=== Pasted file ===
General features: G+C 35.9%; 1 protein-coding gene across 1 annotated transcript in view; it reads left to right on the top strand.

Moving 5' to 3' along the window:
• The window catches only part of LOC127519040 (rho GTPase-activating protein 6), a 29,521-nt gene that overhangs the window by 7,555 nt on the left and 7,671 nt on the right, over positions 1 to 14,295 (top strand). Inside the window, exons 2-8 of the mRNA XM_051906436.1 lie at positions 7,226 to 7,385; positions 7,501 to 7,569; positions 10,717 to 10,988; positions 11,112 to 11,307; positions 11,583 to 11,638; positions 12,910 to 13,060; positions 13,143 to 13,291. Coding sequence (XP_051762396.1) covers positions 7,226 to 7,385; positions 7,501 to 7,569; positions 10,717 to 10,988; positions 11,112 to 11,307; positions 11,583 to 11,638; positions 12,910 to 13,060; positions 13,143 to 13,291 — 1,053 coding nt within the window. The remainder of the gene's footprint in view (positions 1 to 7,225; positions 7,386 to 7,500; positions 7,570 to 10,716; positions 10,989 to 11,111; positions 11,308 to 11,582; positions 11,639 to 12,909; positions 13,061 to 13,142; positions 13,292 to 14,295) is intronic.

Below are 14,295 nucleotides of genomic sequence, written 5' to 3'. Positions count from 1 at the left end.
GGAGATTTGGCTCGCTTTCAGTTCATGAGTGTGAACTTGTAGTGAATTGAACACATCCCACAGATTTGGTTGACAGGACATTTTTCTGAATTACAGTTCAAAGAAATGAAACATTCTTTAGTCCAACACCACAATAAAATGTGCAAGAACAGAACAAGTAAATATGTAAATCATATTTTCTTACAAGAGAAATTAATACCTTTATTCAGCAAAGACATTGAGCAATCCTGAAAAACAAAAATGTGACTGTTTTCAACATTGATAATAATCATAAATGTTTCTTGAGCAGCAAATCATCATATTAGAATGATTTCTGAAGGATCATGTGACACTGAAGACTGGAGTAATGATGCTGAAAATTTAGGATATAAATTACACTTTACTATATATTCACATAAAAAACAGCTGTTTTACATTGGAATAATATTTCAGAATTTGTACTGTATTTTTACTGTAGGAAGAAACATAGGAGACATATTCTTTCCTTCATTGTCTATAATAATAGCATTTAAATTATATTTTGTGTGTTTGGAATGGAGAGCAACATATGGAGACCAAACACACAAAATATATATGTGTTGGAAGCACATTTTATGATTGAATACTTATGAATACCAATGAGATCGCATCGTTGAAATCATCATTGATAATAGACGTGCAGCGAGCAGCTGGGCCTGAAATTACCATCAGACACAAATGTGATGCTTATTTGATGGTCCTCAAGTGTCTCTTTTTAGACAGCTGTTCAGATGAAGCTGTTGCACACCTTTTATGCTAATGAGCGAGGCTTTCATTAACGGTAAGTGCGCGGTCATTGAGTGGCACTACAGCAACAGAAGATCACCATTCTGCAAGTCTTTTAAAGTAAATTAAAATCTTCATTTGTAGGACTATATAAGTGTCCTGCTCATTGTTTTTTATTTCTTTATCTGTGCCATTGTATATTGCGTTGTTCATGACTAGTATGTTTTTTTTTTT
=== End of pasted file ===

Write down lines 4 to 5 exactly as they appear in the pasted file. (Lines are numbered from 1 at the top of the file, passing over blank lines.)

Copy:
Below are 14,295 nucleotides of genomic sequence, written 5' to 3'. Positions count from 1 at the left end.
GGAGATTTGGCTCGCTTTCAGTTCATGAGTGTGAACTTGTAGTGAATTGAACACATCCCACAGATTTGGTTGACAGGACATTTTTCTGAATTACAGTTCAAAGAAATGAAACATTCTTTAGTCCAACACCACAATAAAATGTGCAAGAACAGAACAAGTAAATATGTAAATCATATTTTCTTACAAGAGAAATTAATACCTTTATTCAGCAAAGACATTGAGCAATCCTGAAAAACAAAAATGTGACTGTTTTCAACATTGATAATAATCATAAATGTTTCTTGAGCAGCAAATCATCATATTAGAATGATTTCTGAAGGATCATGTGACACTGAAGACTGGAGTAATGATGCTGAAAATTTAGGATATAAATTACACTTTACTATATATTCACATAAAAAACAGCTGTTTTACATTGGAATAATATTTCAGAATTTGTACTGTATTTTTACTGTAGGAAGAAACATAGGAGACATATTCTTTCCTTCATTGTCTATAATAATAGCATTTAAATTATATTTTGTGTGTTTGGAATGGAGAGCAACATATGGAGACCAAACACACAAAATATATATGTGTTGGAAGCACATTTTATGATTGAATACTTATGAATACCAATGAGATCGCATCGTTGAAATCATCATTGATAATAGACGTGCAGCGAGCAGCTGGGCCTGAAATTACCATCAGACACAAATGTGATGCTTATTTGATGGTCCTCAAGTGTCTCTTTTTAGACAGCTGTTCAGATGAAGCTGTTGCACACCTTTTATGCTAATGAGCGAGGCTTTCATTAACGGTAAGTGCGCGGTCATTGAGTGGCACTACAGCAACAGAAGATCACCATTCTGCAAGTCTTTTAAAGTAAATTAAAATCTTCATTTGTAGGACTATATAAGTGTCCTGCTCATTGTTTTTTATTTCTTTATCTGTGCCATTGTATATTGCGTTGTTCATGACTAGTATGTTTTTTTTTTT